By Tom LaBelle
I was lucky enough to spend last week in the Southern Adirondack Park with my son's Cub Scout pack. As a den leader, I've enjoyed watching them grow up and I've actually learned a lot from them. They often astound me with acts that don't seem intuitive for adults, but clearly are for these young men.
One of my requirements was to assign one of the troop to be safety patrol leader, not unlike a safety officer at the emergency scene. When we first got to camp and started handing out and explain assignments, I assumed that this assignment would receive only slightly less enthusiasm then the latrine duty. I was wrong. The boys took turns accepting this responsibility eagerly and did their level best to accomplish its goals.
I tried to explain the safety patrol leader's role. At first, I told them it was a lot like a "hall monitor" at school — which got me quite a few sideways glances. I went on to explain to them that the safety patrol leader needed to keep an eye out for unsafe activity or situations and call it to the attention of the individuals involved and the leaders. I also told them that sometimes they might be doing the unsafe act, and that they should simply do their best to recognize it, stop it and move on. Sound familiar?
Even after the explanation, the boys seemed encouraged, enthused and willing to participate in this safety role. The desire was both intuitive and sustained throughout the week. They didn't scold each other or lord the position over another scout. They simply cared about each other's safety, and the importance of the role.
Were they perfect? No, but they had fun and realized that safety was part of the way they could sustain their activity. Where does this enthusiasm come from, and where does it go to as we age?
I'm not sure where the peer pressure begins to make safety uncool, but clearly it happens. I'm sure there were some points where the boys were unsure if their actions were right, or if speaking up was warranted. But one very clear part of helping to sustain the level of safety was adult support. As long as the adults, especially the leaders, made it clear that we wanted and needed safety to be a priority, it allowed the boys to maintain their efforts.
There's a joke that I've heard attributed to Chief Edward Croker, FDNY, from the turn of the last century. A young boy is standing at the firehouse, looking at the shiny engines and the Chief asks him, "Boy, what do you want to be when you grow up?" The boy responds, "Chief, when I grow up I want to be a fireman," to which the Chief says, "Sorry son, you can't do both."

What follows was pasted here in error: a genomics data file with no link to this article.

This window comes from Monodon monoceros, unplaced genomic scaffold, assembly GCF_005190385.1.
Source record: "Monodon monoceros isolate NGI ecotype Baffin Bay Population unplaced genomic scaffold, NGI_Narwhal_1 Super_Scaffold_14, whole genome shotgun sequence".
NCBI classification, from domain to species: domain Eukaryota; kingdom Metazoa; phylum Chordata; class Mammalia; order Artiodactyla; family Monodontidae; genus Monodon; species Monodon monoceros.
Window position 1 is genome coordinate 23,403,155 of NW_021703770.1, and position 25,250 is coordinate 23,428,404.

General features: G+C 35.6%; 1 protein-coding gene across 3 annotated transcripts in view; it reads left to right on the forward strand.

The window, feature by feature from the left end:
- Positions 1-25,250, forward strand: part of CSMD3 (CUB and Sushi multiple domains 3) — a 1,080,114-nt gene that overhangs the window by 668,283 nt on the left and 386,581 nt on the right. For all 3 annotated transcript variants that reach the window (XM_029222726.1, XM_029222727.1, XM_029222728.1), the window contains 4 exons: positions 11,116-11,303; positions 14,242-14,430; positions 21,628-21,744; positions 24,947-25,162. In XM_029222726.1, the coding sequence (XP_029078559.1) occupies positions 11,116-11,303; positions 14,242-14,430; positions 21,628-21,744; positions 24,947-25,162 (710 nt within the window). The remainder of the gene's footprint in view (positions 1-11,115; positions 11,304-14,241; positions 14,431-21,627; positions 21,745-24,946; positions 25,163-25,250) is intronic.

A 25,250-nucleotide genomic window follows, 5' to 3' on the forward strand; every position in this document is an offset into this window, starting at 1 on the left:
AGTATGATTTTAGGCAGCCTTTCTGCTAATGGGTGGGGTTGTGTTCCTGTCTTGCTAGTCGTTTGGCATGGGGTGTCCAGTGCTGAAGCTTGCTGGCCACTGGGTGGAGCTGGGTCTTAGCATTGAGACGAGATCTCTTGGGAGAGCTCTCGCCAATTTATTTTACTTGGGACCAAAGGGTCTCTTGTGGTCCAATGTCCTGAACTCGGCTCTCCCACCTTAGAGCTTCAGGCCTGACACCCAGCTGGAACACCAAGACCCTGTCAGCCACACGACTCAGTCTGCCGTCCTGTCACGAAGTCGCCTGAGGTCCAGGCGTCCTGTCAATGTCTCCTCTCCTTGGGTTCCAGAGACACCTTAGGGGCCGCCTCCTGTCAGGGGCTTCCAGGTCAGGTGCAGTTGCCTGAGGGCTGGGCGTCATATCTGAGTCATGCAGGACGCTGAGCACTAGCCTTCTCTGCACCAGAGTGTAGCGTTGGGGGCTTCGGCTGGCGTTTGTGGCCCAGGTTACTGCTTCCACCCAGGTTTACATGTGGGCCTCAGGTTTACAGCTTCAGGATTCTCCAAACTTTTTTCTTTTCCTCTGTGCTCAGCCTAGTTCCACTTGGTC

I'm not sure whether many of us in the fire service ever grow up all that much. For me, many of the firefighters in firehouses today are not all that different in their wants and desires than the kids in my den: They want to achieve something, feel proud of their activities and not get hurt.
One of the primary things we did last week as leaders with those scouts is to follow the "Red Hot Stove Rule." If you've never heard of it, it's a pretty easy concept, but one that is not always followed: if you walked into a room, saw a wood-burning stove that was red hot and touched it, you'd get burned. Pretty simple — but not always followed.
Here's how it works:
1) Everyone knows the rules: the stove is red hot, you see it's red hot, and you know what's going to happen if you touch it. Safety rules should be like this. Everyone needs to know the rule but if you don't tell people about it, don't get mad at them if they get burned.
2) Infractions of the rules are dealt with immediately. There's no guesswork if you touch the stove — you'll get burned. If people understand that there are repercussions for their actions on a timely basis, it helps them remember to take the right actions.
3) There are negative enforcements of the rules (which in the case of the red hot stove rule, you get burned). If the repercussions are negative, then the rule really isn't being enforced. This will make people believe you really don't care about the rule.
4) Everyone gets treated the same. If you touch it, you get burned. It doesn't matter who you are or if you're the son of the leader: rules are rules and they're meant for everyone.
By providing consistent rules that the boys understood and knew would be enforced quickly and easily, it took the pressure of them and actually allowed them to fulfill their roles and have fun.
The same application can be used at the firehouse. If our members know that all rules are followed and enforced, then they know that they can easily support the rules as well. All it takes is some leaders.